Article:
The plant with the dark stake is a Kosmic kale, which is a perennial kale, and the larger green squashes are Costata Romana, which Carol Deppe says are good dried. I'm growing those specifically to dry and store away for next fall and winter's soups. Then right in front are the chard that tastes like spinach from Franchi, and interspersed in the chard are French filet beans, either Vanguard or Denver. And of course, more volunteer lettuces.
The row is where I started planting this past late winter, before I managed to break out of my planting-in-rows rut. There are Gilfeather turnips, Purple Top White Globe turnips, and Gold Ball turnips, more chard, Russian Frills kale, my selected kale, mixed lettuces, Atomic Red carrots, Kosmic Purple carrots, Red Cored Chantenay carrots, and arugula. The stuff under the trellises are an Armenian cucumber, a couple Straight Eight cucumbers, and a couple Marketmore cucumbers. I had two Armenians but broke one transplanting it.
The two smaller pots are holding Japanese walnuts that I found in the yard. I know they're Japanese walnuts because I found their shells with them. The other name for Japanese walnuts is Heartnut, because the nut is heart shaped when bisected. Walnuts take twelve years to bear, and I hope to be long gone by then, so I'm growing these for the new place, wherever it is. There are sugar pod peas in the large pot behind them.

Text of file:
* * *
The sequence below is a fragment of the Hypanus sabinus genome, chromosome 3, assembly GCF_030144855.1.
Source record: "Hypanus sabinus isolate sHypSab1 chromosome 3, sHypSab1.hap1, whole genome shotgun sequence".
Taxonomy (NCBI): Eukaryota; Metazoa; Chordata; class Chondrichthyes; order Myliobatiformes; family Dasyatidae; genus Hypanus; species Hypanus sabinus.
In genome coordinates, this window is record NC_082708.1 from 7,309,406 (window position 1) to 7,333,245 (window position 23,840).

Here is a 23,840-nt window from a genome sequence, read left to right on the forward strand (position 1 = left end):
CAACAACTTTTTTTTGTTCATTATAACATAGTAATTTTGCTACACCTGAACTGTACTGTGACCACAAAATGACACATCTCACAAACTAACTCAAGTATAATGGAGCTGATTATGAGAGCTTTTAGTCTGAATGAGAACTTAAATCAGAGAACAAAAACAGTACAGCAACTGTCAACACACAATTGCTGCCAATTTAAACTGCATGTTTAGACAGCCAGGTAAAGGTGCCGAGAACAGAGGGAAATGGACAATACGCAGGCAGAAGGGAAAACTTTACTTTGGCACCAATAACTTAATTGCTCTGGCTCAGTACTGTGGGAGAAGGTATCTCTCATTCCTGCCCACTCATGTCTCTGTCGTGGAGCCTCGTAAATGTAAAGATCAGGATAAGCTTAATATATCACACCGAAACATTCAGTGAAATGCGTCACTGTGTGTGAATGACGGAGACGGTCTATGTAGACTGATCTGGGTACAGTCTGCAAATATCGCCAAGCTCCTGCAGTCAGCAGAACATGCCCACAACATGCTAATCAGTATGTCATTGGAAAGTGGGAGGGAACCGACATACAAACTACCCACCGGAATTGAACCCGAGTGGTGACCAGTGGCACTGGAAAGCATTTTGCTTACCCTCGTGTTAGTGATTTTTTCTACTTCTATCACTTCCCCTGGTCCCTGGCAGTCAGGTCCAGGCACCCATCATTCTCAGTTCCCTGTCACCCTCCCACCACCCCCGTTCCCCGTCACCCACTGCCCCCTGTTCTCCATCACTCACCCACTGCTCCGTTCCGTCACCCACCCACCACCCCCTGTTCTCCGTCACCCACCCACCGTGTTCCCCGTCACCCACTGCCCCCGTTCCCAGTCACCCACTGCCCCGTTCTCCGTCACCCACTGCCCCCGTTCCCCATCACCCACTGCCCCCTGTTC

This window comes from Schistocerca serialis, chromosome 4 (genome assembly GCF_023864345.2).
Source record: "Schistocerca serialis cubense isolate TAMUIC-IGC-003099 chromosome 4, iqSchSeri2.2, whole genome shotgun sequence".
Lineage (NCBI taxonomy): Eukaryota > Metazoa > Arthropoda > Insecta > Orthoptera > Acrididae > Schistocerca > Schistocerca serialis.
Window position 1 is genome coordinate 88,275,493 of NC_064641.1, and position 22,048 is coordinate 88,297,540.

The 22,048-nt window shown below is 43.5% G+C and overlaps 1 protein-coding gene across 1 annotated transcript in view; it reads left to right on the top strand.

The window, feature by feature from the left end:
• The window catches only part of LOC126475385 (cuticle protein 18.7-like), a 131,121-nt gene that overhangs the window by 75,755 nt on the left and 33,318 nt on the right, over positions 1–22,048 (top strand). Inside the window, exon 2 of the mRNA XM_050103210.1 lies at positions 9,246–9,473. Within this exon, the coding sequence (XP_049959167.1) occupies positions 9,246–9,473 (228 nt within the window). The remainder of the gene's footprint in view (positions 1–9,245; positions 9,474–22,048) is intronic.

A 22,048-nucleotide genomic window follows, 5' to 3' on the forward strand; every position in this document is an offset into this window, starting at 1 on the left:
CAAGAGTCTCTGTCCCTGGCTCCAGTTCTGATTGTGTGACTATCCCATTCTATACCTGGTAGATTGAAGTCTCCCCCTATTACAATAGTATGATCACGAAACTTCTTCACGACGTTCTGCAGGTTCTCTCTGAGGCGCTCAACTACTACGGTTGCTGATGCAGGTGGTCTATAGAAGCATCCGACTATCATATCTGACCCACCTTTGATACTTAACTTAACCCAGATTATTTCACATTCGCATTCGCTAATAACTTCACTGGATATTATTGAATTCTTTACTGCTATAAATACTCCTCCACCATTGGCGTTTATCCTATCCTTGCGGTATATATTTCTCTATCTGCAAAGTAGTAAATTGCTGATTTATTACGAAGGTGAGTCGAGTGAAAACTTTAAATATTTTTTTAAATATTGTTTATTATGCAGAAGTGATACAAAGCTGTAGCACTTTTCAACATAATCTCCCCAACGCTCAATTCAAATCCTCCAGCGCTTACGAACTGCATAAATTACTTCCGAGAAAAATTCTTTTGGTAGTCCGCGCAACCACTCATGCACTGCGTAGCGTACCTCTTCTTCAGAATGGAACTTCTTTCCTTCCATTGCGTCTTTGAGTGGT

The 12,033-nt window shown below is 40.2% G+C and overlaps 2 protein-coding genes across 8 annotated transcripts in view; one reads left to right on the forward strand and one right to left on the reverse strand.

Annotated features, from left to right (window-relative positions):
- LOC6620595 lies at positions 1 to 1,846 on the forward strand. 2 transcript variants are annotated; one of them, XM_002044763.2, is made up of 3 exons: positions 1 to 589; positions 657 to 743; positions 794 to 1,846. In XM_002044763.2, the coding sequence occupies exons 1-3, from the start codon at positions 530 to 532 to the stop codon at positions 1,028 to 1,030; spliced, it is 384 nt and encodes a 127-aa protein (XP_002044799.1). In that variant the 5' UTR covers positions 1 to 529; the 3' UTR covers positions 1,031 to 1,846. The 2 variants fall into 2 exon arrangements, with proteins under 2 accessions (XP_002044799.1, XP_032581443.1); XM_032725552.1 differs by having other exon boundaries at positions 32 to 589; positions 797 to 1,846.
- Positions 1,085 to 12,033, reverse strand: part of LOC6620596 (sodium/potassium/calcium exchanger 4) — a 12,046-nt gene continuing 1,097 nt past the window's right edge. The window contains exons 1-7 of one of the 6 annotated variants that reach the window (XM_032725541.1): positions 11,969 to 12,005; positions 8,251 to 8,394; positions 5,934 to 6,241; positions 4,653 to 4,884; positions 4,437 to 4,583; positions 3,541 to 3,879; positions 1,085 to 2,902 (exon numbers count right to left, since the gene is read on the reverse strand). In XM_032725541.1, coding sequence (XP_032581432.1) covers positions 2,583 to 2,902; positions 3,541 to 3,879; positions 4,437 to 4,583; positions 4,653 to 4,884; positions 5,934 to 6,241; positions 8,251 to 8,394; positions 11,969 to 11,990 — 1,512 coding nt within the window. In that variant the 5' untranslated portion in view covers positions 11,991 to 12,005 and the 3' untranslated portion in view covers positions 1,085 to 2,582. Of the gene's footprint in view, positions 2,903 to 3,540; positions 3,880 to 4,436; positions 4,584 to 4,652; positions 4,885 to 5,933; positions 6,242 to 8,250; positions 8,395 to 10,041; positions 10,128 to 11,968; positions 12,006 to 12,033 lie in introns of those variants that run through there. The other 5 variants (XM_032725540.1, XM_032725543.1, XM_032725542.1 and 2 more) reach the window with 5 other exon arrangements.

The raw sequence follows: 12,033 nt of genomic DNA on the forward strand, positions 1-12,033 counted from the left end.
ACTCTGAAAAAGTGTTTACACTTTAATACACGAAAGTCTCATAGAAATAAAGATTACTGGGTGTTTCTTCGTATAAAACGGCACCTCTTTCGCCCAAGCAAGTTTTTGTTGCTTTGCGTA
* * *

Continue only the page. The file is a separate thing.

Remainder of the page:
Again, the staked plant is a perennial Kosmic kale, and the two large squashes are Sweet Meat winter squash. I'm leaving the volunteer cucurbits in this bed because the most recent issue of the Seed Savers Exchange Heritage magazine had instructions for artificially pollinating and isolating squash for seed in it, so I saved the issue and I'm keeping an eye on the flowers, which are the barest suggestion of buds at this point. I figure I'll keep the first squash on each plant for seed (Update: I've since learned that if you let the first squash go to seed it'll quit putting out fruits- pick a flower toward the end of the tendril for a seed fruit). This bed also has Cylindra beets, Boldor beets, Tall Utah celery and nasturtiums, either Jewel Mix or Empress of India. It's also lined with Stuttgarter onions, which may or may not be ready in time for the rainy season. Onions, which normally pretty darn easy to grow, have been difficult the last couple of years due to the vicissitudes in spring weather which trick the onions into thinking they've been through a winter. Because they're biennial they start a flower stalk, and once they do that they are absolutely useless. So I tried sowing them later to see if I can beat the weather; we'll see.